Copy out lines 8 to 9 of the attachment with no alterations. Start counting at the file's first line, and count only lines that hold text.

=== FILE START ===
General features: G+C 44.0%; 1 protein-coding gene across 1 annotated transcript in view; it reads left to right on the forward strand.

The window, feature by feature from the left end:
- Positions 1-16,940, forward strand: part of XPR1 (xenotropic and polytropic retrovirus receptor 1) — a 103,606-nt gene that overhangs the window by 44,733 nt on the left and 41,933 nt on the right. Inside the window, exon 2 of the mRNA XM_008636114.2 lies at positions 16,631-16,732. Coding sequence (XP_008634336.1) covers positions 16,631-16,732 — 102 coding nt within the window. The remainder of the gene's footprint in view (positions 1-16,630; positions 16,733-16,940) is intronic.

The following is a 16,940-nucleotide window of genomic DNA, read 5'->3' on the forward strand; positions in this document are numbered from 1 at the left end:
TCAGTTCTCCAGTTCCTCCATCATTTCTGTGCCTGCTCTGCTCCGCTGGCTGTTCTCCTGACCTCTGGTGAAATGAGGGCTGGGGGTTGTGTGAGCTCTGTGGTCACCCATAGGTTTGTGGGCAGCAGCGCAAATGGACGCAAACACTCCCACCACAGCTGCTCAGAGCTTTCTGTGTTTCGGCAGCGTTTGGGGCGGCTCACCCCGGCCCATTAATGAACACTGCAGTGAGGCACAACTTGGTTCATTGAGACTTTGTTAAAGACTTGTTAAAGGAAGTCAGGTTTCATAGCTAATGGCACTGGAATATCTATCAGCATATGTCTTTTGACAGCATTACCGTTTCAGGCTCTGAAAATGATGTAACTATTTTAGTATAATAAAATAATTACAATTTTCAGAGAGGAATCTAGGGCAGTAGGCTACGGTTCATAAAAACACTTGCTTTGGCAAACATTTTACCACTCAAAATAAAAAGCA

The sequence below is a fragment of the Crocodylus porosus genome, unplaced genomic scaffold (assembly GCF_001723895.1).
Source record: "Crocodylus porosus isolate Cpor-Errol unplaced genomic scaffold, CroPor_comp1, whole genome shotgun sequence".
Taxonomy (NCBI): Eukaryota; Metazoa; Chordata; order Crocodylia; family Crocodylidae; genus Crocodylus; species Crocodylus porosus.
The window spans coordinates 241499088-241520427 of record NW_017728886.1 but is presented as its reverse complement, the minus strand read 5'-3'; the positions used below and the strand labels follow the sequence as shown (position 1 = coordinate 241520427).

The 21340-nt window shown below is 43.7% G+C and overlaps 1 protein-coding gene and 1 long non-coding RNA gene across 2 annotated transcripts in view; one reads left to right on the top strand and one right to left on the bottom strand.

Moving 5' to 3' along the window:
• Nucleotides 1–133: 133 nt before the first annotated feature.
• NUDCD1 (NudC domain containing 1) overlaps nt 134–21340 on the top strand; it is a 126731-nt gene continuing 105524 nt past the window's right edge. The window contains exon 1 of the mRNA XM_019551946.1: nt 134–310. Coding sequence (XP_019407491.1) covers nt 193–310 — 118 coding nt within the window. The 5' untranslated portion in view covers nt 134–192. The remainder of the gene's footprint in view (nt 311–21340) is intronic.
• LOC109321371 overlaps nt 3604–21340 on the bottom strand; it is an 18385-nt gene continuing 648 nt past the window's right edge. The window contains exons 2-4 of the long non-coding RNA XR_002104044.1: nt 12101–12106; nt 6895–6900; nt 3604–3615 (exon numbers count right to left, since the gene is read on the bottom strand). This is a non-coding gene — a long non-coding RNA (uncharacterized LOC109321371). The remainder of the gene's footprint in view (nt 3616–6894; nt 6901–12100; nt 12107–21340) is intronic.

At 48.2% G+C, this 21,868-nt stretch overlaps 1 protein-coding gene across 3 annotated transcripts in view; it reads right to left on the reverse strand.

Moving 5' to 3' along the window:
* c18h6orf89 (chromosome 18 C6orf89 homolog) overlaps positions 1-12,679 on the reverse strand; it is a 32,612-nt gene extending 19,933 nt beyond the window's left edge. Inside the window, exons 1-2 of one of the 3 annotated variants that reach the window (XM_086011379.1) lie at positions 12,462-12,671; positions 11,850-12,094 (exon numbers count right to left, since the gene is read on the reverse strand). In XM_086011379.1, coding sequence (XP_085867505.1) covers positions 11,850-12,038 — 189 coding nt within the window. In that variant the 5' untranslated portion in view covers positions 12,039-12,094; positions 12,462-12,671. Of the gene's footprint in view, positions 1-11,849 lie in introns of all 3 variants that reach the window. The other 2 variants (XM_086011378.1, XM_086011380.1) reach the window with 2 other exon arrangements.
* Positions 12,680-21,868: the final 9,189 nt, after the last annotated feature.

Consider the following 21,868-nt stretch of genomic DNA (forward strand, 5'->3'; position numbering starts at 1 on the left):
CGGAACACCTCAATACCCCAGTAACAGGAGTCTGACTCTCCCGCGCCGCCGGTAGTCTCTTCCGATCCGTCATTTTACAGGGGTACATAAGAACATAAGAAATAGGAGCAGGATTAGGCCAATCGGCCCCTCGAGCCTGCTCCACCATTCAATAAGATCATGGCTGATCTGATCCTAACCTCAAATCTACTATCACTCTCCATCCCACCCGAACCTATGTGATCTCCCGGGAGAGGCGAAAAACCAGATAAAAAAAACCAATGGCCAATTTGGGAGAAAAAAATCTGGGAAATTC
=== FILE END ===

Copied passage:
Taxonomy (NCBI): Eukaryota; Metazoa; Chordata; order Crocodylia; family Crocodylidae; genus Crocodylus; species Crocodylus porosus.
The window spans coordinates 241499088-241520427 of record NW_017728886.1 but is presented as its reverse complement, the minus strand read 5'-3'; the positions used below and the strand labels follow the sequence as shown (position 1 = coordinate 241520427).